Standing over Ford’s new supercar in the garage at their new Innovation and Technology Center in Silicon Valley, two things become blatantly obvious: one, it cannot be mistaken for anything but a Ford GT, and two, it’s miles ahead of the last-generation GT. Where the ‘05 GT only had ABS and an operatic V8 to boast, the ‘15 GT brings Ford’s supercar legacy into the 21st century with a new turbocharged engine, refined aerodynamics, and 10 million lines of code in 28 processors and sensors that generate 300MB of data every second. The GT has finally left analog behind and switched to digital. From the door handles and tire pressure sensors to the active aerodynamics, nearly everything on the car is recording data and adjusting accordingly. “The GT, for us, is the culmination of a decade’s worth of work”, explained Ford’s new CEO Mark Fields. “It is a showcase for a lot of the technologies we’ve been developing.”
The GT legacy extends back more than simply a decade of development. Back in the ’60s, Henry “The Duece” Ford II, threw a hefty amount of resources and capital at a racing program after a deal to buy Ferrari fell through. Ford wanted revenge against Enzo Ferrari, and he wanted to ensure that the GT40 would beat Ferrari at their own game, on a world stage, at Le Mans. It did, and won four times in a row from’66-’69. For its time, the Ford GT40 racer and its road-going counterpart stunned the world and pushed technology and innovation forward for race cars.
Then, in 2005, Ford revived the GT name with a retro-modern take on the original: a simple yet sexy design, massive power from a titanic V8 mounted midship and zero creature comforts. It was nearly identical to its forefather and it reminded the world of America’s capabilities in brute power. It was a resounding success and one which is still appreciating in value, despite its lack of innovation. Fairly common features for supercars like traction control, direct injection, drive mode control and adjustable suspension were nowhere to be found on the ‘05 iteration. The Great American V8 in the back wasn’t even designed for GT — it was sourced from the Ford Lightning pickup. Ford’s 2005 ode to the original wore the GT badge well, but it was only in body, not in spirit.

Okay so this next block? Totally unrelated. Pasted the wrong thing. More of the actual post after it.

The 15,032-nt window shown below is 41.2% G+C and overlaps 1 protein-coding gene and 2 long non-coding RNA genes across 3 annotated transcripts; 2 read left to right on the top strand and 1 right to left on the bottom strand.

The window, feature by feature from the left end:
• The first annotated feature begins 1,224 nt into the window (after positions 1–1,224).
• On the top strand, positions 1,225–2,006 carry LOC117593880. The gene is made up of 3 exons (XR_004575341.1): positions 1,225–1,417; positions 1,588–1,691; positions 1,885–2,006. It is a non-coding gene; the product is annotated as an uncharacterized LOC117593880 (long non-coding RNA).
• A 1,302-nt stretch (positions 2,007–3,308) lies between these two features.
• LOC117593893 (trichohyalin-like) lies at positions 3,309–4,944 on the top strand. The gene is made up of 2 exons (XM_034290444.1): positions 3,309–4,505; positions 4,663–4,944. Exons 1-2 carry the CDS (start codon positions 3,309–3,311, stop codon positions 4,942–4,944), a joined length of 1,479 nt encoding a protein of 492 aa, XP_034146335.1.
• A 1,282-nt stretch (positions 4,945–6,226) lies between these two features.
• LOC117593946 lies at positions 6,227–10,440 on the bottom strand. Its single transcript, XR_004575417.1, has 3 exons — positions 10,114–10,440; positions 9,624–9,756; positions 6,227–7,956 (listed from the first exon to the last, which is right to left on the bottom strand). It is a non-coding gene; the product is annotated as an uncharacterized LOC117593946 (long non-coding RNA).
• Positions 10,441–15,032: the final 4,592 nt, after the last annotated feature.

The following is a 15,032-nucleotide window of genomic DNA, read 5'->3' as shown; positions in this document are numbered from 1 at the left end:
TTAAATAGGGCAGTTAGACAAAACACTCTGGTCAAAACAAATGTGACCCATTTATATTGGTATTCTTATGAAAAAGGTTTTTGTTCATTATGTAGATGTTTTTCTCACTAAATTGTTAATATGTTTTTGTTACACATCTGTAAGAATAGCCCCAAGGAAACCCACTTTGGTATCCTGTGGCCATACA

Nobody involved with “Project Phoenix” (the name given to it by the few in the know), whether designer or technician, was even allowed to talk to significant others about the work being done.
10 years later, at the Detroit Auto Show this past January, Ford unveiled a new GT. No one saw it coming. Typically, in the weeks leading up to a big reveal, teaser videos, spy shots, or leaked images flood the internet, leaving nothing to the imagination by the time the CEO pulls back the silk cloth on the car. The new GT, though, was kept a complete secret — even from the majority of Ford employees. Outside of a small group of people, most didn’t know the car was on the drawing board, let alone built, functional and planned for center stage in Detroit.
“Our meetings started after 7:00 p.m., so they didn’t show up on any calendars and ran pretty late into the night”, concedes Chief Technical Officer Raj Nair, “and we kept it in a separate studio in the basement where we even had mechanical keys, versus our normal electronic cards to get in.” By flying under the radar, the GT evaded many of the complexities that end up weighing down exciting concepts cars. Nobody involved with “Project Phoenix” (the name given to it by the few in the know), whether designer or technician, was even allowed to talk to significant others about the work being done. In keeping the project off the radar of the masses, it streamlined the production process and left the creativity unfiltered.
Decisions like leaving the tried-and-true big-bore V8 on the shelf and opting for a twin-turbo 3.5-liter ecoBoost V6 were made right away, which was crucial, as the entirety of the GT’s architecture depended on it. For those that say the GT has to have a V8 because it’s tradition — well, tradition doesn’t win races; performance through innovation does. And the ecoBoost V6 that has made its way into the new GT has already been winning races in the Tudor United Sportscar Championship. Without TUSC regulations holding them back, the new GT’s engine will produce over 600 horsepower and still return a decent MPG. The V6’s naturally slim architecture also played an important role in the GT’s staggering looks. “The cabin really tappers and shrink wraps the body around the engine”, says Chris Svensen, Ford’s Executive Design Director. “We created these channels and this allowed us to direct the air to the active rear spoiler.” A low-drag design and a powerful and efficient engine lends itself nicely to the type of endurance racing you’d see at Le Mans, so one has to wonder. But, when pried for details on a possible return to the 24-hour race (perhaps for the 50th anniversary of the famous 1-2-3 victory in ’66), all the Ford execs were tight lipped.
But, looking at the life of the new Ford GT as a whole, it paints a very encouraging picture of what an American automotive company can accomplish when it remains streamlined in production and is kept secret from public scrutiny. When left to their own devices and tasked with creating the next generation of an icon, the engineers, designers and enthusiasts were able forge something worthy of carrying on the GT name. With such world-class design and innovation, Ford once again expects world-class competition, and in production, the GT was benchmarked against the likes of the Ferrari 458 and McLaren 12C. Svensen, confident in his product, thinks the GT will give both cars a run for their money. “Next to the GT”, he says, “the 12C looks fat and lazy.”